Halloween Festivals Worth Traveling To!

From east to west, Americans gear up for the spookiest night of the year with a wide array of spook-tacular celebrations. From warm and fuzzy at Disney to bone-rattling terror in the real-life home of the Headless Horseman, here are the greatest Halloween celebrations in America.

By The Budget Travel Editors, Tuesday, Oct 27, 2015, 4:00 PM

Source Article: Halloween Festivals Worth Traveling To!

Literally the hottest ticket in the NYC area this time of year, the Great Jack O'Lantern Blaze at Van Cortlandt Manor (less than an hour's dirve outside the city) is one of the most original and illuminating Halloween celebrations anywhere. Intricate carving and incredible lighting make for a special evening.

(Courtesy Historic Hudson Valley)

Just down the road from the Blaze, you'll find a much more terrifying experience at Horseman's Hollow, a spooky event held at Philipsburg Manor in Sleepy Hollow (yes, that Sleepy Hollow!). If you can leave this celebration without nightmares, congrats, you're a true Halloween fanatic.

(Courtesy Historic Hudson Valley)

New Orleans, the "most haunted city in America," plays host to a variety of Halloween events, including ghost walks and tours, a voodoo tour, and a parade that rivals Mardi Gras.

(Courtesy New Orleans Convention & Visitors Bureau)

New Orleans goes all out for its Halloween celebration, with elaborate floats and throngs of revelers in the streets.

(Richard Nowitz)

The West Hollywood Halloween Carnaval rivals Greenwich Village's better-known celebration, with incredibly original costumes, high spirits, and some of the finest drag costumes you've ever seen.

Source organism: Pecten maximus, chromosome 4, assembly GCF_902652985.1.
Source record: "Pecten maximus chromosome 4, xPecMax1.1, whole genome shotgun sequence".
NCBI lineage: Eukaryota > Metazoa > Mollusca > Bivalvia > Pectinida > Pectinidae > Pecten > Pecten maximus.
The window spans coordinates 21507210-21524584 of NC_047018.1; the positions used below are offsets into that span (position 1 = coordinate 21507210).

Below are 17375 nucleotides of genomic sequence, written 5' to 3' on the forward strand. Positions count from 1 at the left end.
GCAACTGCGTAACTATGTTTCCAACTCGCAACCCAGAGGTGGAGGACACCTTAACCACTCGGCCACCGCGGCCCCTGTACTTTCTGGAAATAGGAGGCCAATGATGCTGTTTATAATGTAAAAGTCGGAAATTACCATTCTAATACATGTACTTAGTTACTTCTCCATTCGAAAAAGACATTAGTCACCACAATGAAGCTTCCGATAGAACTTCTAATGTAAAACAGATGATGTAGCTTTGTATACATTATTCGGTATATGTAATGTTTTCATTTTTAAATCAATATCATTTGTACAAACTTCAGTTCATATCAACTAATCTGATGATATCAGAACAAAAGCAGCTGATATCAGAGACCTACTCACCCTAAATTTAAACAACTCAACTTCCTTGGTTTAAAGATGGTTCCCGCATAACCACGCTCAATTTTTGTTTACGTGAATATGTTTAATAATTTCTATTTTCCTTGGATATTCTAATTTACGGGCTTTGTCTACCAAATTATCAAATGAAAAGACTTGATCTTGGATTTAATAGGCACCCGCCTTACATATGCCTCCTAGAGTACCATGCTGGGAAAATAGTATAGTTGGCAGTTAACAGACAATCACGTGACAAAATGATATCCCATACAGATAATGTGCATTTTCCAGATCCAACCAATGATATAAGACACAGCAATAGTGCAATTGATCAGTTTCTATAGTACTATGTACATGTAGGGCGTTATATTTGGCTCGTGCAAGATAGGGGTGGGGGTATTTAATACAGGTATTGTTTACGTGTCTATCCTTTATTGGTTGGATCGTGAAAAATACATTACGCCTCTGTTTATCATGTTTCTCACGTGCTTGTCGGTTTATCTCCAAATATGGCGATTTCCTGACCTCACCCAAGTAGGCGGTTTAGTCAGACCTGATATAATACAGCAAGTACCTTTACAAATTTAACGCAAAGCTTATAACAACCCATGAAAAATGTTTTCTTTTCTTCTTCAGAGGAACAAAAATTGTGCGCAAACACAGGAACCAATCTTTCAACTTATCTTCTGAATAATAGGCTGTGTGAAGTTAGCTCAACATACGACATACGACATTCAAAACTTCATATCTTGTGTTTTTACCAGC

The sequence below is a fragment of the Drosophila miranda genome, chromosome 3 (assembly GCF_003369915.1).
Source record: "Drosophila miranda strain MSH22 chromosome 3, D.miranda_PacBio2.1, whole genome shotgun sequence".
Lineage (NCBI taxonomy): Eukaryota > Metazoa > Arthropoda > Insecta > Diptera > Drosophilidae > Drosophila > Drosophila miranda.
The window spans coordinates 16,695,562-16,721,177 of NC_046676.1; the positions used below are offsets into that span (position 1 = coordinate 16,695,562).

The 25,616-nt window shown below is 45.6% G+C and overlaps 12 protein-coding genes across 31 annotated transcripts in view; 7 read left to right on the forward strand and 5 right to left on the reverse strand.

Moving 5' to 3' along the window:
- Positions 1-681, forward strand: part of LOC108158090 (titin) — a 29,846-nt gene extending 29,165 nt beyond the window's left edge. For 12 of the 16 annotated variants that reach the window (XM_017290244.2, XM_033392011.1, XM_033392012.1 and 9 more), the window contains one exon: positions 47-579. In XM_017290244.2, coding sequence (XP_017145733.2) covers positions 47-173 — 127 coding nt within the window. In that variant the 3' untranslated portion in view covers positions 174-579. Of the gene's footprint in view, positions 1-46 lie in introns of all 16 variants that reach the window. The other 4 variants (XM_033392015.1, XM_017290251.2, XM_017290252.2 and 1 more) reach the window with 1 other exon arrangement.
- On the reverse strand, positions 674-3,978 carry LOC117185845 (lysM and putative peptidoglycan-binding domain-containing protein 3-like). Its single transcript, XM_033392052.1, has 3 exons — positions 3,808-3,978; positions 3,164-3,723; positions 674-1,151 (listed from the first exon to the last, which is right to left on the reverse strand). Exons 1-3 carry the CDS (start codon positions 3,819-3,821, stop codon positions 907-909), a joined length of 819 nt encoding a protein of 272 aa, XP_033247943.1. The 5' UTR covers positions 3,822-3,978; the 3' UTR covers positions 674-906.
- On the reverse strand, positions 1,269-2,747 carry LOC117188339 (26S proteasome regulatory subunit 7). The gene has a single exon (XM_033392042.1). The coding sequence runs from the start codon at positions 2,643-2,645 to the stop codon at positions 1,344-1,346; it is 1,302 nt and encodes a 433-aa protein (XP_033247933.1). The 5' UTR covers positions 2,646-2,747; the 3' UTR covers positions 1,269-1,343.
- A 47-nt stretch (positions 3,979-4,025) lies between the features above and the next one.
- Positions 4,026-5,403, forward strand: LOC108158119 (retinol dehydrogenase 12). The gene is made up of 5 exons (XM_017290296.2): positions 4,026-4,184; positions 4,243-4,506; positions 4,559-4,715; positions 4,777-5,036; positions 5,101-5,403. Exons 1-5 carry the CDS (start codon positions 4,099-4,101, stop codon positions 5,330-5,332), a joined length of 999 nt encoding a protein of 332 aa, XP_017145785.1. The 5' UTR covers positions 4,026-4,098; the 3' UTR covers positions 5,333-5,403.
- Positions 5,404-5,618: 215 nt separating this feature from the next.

(Jonathan Moore)

There's nothing quite like strolling the streets of West Hollywood on Halloween night!

(Jonathan Moore)


Skeletons perform at Disney World's Mickey's Not-So-Scary Halloween Party. It's a little-known fact that people over the age of nine are not allowed to wear costumes at Disney World—except during Halloween.

(Courtesy JeffChristiansen/Flickr)

The Disney characters and the guests aren't the only ones dressed up: the entire park is done up with Halloween-specific décor, lighting, and music.

(Courtesy hyku/Flickr)

Mickey, Minnie, Donald, and Winnie the Pooh all wear costumes, which you'll see during the Boo-to-You Parade, one of many events throughout the evening.

(Courtesy JeffChristiansen/Flickr)

Putting your typical community's haunted hayride to shame, Terror Behind the Walls employs Hollywood-worthy lighting and sound and more than 200 actors to scare the bejesus out of visitors at the Eastern State Penitentiary in Philadelphia.

(Courtesy shinya/Flickr)

A gargoyle observes visitors from the Eastern State Penitentiary. The building opened in 1829 and was one of the nation's most notorious before being discontinued in 1971.

(Courtesy shinya/Flickr)

Salem, Massachusetts, infamous home of the 1692 Witch Trials, capitalizes on its macabre history throughout the year, with occult-themed museums, guided tours, stores, and psychic readings.

(Courtesy Elizabeth Albert/Flickr)

Legos transform themselves in any season, but the folks at Legoland will go all out for Halloween.

(Courtesy Ayleen Gaspar/Flickr)

A Lego "Halloween party" at Legoland. Evenings feature a dance party, a costume contest for children 12 and under (categories include "Best Star Wars," "Most Lego Themed," and "Most Creative"), trick-or-treating, fireworks, and entertainment acts such as jugglers, unicyclists, and stilt walkers.

(Courtesy Ayleen Gaspar/Flickr)

A little girl greets a giant Lego ghost at Legoland.

(Courtesy Ayleen Gaspar/Flickr)

NYC's Greenwich Village Halloween Parade is considered to be the nation's largest, with more than 2 million people attending annually. Here, a dancing skeleton delights onlookers.

(Courtesy skeddy in NYC/Flickr)

Locals often gather in friends' apartments along the parade route to watch. Visitors usually start lining up along the parade route at around 4pm.

(Courtesy Joe Shlabotnik/Flickr)

Awwww. The Louisville Zoo's annual Halloween event is the biggest kid-centric celebration in America, with spectacular exhibits that have included the Land of Oz, Ogre Swamp, Toyland, and Dino-mania. Here, a little guest takes a break from the festivities on a bale of hay.

(Courtesy cdale/Flickr)

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